Copyright © Houghton Mifflin Company. All rights reserved.4–14 Managing Social Responsibility: Formal Organizational Dimensions Legal Compliance –Extent to which the organization conforms to local, state, federal, and international laws. Ethical Compliance –Extent to which members of the organization follow basic ethical/legal standards of behavior. Philanthropic Giving –Awarding of funds or gifts to charities and other social programs.
Copyright © Houghton Mifflin Company. All rights reserved.4–15 Managing Social Responsibility: Informal Organizational Dimensions Organization Leadership and Culture –Leadership practices and the culture of the organization can help define the social responsibility stance an organization and its members will adopt. Whistle Blowing –The organizational response to the disclosure by an employee of illegal or unethical conduct on the part of others within the organization is indicative of the organization’s stance on social responsibility.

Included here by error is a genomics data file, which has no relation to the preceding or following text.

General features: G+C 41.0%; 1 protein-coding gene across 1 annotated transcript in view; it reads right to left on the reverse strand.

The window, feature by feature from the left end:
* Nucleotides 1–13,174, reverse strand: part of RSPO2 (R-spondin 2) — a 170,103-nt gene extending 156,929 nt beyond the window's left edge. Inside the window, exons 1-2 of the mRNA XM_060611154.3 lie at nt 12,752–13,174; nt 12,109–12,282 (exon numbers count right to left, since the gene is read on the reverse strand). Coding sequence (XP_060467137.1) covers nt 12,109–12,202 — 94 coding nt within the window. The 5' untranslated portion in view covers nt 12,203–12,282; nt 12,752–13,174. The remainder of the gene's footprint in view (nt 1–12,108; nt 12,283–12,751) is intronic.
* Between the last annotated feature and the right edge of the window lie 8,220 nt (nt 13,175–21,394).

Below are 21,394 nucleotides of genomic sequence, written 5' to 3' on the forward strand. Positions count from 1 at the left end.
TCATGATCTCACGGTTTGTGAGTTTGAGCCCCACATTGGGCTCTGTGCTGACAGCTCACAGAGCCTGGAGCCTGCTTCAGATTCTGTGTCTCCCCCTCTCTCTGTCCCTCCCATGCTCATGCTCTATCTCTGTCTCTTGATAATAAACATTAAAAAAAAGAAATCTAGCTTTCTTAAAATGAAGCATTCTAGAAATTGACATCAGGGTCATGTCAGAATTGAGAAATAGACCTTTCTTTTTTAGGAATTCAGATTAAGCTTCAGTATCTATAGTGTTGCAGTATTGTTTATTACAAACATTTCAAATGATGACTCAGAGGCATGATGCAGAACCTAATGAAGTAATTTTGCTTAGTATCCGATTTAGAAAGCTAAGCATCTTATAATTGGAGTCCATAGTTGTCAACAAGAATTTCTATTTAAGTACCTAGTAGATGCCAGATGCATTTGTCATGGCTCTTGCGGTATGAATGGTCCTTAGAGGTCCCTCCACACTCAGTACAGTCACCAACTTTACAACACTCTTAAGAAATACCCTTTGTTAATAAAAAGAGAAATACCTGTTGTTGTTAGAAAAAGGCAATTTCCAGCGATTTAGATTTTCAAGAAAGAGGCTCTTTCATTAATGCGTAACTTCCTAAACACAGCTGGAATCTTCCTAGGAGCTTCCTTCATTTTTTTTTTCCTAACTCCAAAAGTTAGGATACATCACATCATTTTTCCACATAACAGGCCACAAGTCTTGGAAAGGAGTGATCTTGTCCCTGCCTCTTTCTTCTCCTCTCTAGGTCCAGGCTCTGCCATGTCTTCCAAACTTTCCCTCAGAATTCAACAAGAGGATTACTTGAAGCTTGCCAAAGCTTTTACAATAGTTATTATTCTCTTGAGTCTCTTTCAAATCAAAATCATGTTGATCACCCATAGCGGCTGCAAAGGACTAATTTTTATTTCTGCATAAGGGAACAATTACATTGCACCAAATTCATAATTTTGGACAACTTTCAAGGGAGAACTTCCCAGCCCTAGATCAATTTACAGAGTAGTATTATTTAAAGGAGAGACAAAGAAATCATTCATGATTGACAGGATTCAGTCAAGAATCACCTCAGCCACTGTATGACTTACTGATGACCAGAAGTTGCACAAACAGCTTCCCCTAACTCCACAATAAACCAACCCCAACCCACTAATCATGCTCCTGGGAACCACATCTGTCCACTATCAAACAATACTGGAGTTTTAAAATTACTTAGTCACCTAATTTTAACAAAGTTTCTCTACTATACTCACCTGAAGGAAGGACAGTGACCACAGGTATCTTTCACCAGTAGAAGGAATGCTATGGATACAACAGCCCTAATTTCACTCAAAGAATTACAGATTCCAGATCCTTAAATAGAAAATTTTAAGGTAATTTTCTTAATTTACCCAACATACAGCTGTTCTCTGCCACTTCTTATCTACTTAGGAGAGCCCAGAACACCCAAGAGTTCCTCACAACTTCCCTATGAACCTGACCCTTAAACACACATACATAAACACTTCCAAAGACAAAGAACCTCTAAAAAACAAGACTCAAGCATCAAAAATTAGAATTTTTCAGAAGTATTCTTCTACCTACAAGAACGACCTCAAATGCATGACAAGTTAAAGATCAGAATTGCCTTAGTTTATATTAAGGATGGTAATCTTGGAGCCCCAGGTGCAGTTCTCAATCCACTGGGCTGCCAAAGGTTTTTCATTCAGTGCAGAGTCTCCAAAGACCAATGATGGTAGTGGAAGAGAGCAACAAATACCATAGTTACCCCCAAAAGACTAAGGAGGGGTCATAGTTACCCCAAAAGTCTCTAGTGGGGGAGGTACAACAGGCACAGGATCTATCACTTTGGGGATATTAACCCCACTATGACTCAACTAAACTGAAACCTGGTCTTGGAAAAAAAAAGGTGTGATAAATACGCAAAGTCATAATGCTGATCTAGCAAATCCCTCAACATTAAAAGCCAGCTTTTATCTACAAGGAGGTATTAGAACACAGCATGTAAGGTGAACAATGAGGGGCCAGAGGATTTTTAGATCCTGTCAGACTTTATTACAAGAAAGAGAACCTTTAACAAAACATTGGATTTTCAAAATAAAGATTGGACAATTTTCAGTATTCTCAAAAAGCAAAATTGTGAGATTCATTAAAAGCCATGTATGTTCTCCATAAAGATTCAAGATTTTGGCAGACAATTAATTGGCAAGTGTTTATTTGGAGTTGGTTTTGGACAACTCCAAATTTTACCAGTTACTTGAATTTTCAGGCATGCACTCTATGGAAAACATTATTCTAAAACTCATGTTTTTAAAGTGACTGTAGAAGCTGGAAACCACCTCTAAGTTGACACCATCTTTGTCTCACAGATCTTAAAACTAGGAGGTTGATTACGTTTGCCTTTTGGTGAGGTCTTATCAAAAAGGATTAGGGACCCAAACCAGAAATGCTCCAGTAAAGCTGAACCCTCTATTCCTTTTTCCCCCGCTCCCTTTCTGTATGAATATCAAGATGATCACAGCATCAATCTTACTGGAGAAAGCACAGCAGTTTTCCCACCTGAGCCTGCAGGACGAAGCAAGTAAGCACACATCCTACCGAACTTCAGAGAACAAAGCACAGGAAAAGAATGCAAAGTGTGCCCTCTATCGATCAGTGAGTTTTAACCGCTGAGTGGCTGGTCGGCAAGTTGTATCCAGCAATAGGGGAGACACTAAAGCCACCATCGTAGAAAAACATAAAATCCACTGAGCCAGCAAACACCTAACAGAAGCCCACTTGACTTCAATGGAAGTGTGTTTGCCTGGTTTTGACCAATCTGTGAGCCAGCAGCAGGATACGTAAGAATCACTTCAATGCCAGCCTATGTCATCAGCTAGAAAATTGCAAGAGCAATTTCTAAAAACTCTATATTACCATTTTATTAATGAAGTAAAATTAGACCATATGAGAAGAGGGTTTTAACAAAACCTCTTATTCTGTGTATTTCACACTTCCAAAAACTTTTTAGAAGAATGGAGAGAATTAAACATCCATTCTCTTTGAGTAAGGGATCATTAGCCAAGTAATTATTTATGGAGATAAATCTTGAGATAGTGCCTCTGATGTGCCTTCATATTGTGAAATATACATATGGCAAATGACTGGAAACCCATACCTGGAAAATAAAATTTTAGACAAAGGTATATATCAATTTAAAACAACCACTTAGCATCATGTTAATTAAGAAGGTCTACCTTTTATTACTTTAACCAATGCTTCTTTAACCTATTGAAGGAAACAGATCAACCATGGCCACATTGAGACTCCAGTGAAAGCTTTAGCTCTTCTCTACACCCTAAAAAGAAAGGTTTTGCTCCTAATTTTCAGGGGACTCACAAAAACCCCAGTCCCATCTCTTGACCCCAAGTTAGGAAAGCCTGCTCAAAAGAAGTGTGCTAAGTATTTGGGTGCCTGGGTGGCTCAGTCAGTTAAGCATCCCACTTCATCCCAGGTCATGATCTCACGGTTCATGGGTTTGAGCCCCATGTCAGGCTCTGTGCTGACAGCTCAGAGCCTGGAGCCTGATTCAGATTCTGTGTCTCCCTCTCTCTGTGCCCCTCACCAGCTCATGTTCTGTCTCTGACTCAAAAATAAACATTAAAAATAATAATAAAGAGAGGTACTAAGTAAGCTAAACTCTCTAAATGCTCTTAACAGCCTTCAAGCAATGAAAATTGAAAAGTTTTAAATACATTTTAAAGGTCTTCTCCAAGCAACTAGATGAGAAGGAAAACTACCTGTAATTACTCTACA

Copyright © Houghton Mifflin Company. All rights reserved.4–16 Evaluating Social Responsibility Concept of Control –Evaluating responses to questionable legal or ethical conduct Initiate an immediate follow-up response to events? Seek punishment for those involved? Engage in delay or cover-up tactics? –Corporate Social Audit Analysis of the effectiveness of social performance conducted by a task force of high-level managers from within the firm. Requires the organization to clearly define its social goals, analyze resources, determine how well goals are being met, and make recommendations for areas needing attention.
Copyright © Houghton Mifflin Company. All rights reserved.4–17 Key Terms unethical behavior managerial ethics code of ethics Sarbanes-Oxley Act of 2002 social responsibility organizational stakeholder obstructionist stance defensive stance accommodative stance proactive stance regulation lobbying legal compliance ethical compliance philanthropic giving whistle blowing corporate social audit